Sandy Kenyon reviews Spike Lee's new joint, 'Chi-Raq'

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Sandy Kenyon in the studio with the details.

Gun violence had got Spike Lee thinking and sent him searching for answers among the ancient Greeks, where he found inspiration for his latest film. Who knew Aristophanes could be so relevant or that his most famous play could be so entertaining as a film?

"Chi-Raq" could not be more timely, nor its message more relevant. A mother has seen her child murdered in the street, and as played by Jennifer Hudson, she will break your heart.

Pain is everywhere on Chicago's South side, but the script is based on a play written 25 centuries ago about a woman who lived in ancient Greece.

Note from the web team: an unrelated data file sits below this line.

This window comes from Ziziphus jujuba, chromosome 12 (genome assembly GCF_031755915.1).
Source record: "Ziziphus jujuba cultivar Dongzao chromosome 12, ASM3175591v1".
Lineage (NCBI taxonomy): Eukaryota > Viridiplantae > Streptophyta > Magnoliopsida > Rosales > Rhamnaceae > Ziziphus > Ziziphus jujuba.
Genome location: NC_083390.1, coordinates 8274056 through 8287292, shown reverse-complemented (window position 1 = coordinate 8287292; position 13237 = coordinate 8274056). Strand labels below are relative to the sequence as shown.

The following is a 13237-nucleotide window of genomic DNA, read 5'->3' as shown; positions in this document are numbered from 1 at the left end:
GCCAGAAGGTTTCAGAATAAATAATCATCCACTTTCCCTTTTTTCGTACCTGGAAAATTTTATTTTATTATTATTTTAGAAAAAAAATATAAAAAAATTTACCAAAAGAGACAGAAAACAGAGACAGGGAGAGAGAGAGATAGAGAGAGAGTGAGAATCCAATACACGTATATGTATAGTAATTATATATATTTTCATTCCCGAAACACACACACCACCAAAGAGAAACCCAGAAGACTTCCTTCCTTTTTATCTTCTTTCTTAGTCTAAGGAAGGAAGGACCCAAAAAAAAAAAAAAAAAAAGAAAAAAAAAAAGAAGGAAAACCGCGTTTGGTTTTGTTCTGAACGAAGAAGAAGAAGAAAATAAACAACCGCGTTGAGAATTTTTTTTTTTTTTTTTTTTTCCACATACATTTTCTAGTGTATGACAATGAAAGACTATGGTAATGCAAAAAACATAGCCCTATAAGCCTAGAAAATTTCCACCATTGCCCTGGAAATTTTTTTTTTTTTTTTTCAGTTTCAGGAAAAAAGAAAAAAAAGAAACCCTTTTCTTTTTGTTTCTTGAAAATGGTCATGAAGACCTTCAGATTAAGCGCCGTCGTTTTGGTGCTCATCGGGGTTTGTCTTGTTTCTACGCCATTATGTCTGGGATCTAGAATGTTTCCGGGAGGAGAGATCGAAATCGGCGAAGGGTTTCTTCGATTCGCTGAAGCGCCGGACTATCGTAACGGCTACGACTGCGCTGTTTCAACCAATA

Her motive remains the same - to get men to stop killing each other. So the mother, named Lysistrata, convinces the other women in the neighborhood to go on strike and deny their men any and all sex.

The men do not take this well, but the women prevail.

"Chi-Raq" is that rare movie that is as important as it is entertaining, thanks in part to narrator Samuel L. Jackson and director Spike Lee.

The film could have done without John Cusack's sermon that plays like a very long newspaper editorial and stops the movie cold. But the rest of the film will make viewers laugh and cry - often at the same time.

"Chi-Raq" isn't a perfect movie, but the fact that it is a little rough around the edges actually makes it more engaging.

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entertainmentspike leemoviemovie reviewgun violenceChicagoentertainmentsandy kenyon
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